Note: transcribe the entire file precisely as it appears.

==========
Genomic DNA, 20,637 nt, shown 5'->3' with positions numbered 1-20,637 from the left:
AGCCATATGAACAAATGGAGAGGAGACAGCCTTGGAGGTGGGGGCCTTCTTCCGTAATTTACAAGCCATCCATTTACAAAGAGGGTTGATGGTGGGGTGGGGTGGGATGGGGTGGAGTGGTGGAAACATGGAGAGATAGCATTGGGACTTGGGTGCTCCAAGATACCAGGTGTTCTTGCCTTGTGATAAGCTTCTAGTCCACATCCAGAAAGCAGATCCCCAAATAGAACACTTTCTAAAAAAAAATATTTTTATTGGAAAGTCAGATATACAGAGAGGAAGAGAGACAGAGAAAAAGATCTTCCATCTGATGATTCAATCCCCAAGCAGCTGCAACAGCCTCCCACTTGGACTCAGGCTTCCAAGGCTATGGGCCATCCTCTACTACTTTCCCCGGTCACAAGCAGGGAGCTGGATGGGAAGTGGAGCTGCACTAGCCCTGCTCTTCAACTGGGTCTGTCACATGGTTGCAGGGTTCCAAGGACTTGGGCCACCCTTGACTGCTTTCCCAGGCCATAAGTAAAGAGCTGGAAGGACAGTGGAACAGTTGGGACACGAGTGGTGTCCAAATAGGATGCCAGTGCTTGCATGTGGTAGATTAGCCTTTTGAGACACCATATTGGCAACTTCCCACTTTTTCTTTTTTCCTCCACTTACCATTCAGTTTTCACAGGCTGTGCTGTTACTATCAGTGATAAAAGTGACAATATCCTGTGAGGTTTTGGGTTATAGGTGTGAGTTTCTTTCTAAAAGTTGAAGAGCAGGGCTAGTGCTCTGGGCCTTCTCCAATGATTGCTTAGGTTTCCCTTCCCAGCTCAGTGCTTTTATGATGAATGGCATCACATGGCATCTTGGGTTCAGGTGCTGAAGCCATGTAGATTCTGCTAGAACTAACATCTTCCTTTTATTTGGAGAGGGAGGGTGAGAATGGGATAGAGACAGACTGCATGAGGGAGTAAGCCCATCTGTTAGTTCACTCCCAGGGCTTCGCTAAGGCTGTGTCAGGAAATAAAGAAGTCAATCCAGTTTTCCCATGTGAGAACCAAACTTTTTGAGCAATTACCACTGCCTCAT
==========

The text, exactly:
Genomic DNA, 20,637 nt, shown 5'->3' with positions numbered 1-20,637 from the left:
AGCCATATGAACAAATGGAGAGGAGACAGCCTTGGAGGTGGGGGCCTTCTTCCGTAATTTACAAGCCATCCATTTACAAAGAGGGTTGATGGTGGGGTGGGGTGGGATGGGGTGGAGTGGTGGAAACATGGAGAGATAGCATTGGGACTTGGGTGCTCCAAGATACCAGGTGTTCTTGCCTTGTGATAAGCTTCTAGTCCACATCCAGAAAGCAGATCCCCAAATAGAACACTTTCTAAAAAAAAATATTTTTATTGGAAAGTCAGATATACAGAGAGGAAGAGAGACAGAGAAAAAGATCTTCCATCTGATGATTCAATCCCCAAGCAGCTGCAACAGCCTCCCACTTGGACTCAGGCTTCCAAGGCTATGGGCCATCCTCTACTACTTTCCCCGGTCACAAGCAGGGAGCTGGATGGGAAGTGGAGCTGCACTAGCCCTGCTCTTCAACTGGGTCTGTCACATGGTTGCAGGGTTCCAAGGACTTGGGCCACCCTTGACTGCTTTCCCAGGCCATAAGTAAAGAGCTGGAAGGACAGTGGAACAGTTGGGACACGAGTGGTGTCCAAATAGGATGCCAGTGCTTGCATGTGGTAGATTAGCCTTTTGAGACACCATATTGGCAACTTCCCACTTTTTCTTTTTTCCTCCACTTACCATTCAGTTTTCACAGGCTGTGCTGTTACTATCAGTGATAAAAGTGACAATATCCTGTGAGGTTTTGGGTTATAGGTGTGAGTTTCTTTCTAAAAGTTGAAGAGCAGGGCTAGTGCTCTGGGCCTTCTCCAATGATTGCTTAGGTTTCCCTTCCCAGCTCAGTGCTTTTATGATGAATGGCATCACATGGCATCTTGGGTTCAGGTGCTGAAGCCATGTAGATTCTGCTAGAACTAACATCTTCCTTTTATTTGGAGAGGGAGGGTGAGAATGGGATAGAGACAGACTGCATGAGGGAGTAAGCCCATCTGTTAGTTCACTCCCAGGGCTTCGCTAAGGCTGTGTCAGGAAATAAAGAAGTCAATCCAGTTTTCCCATGTGAGAACCAAACTTTTTGAGCAATTACCACTGCCTCAT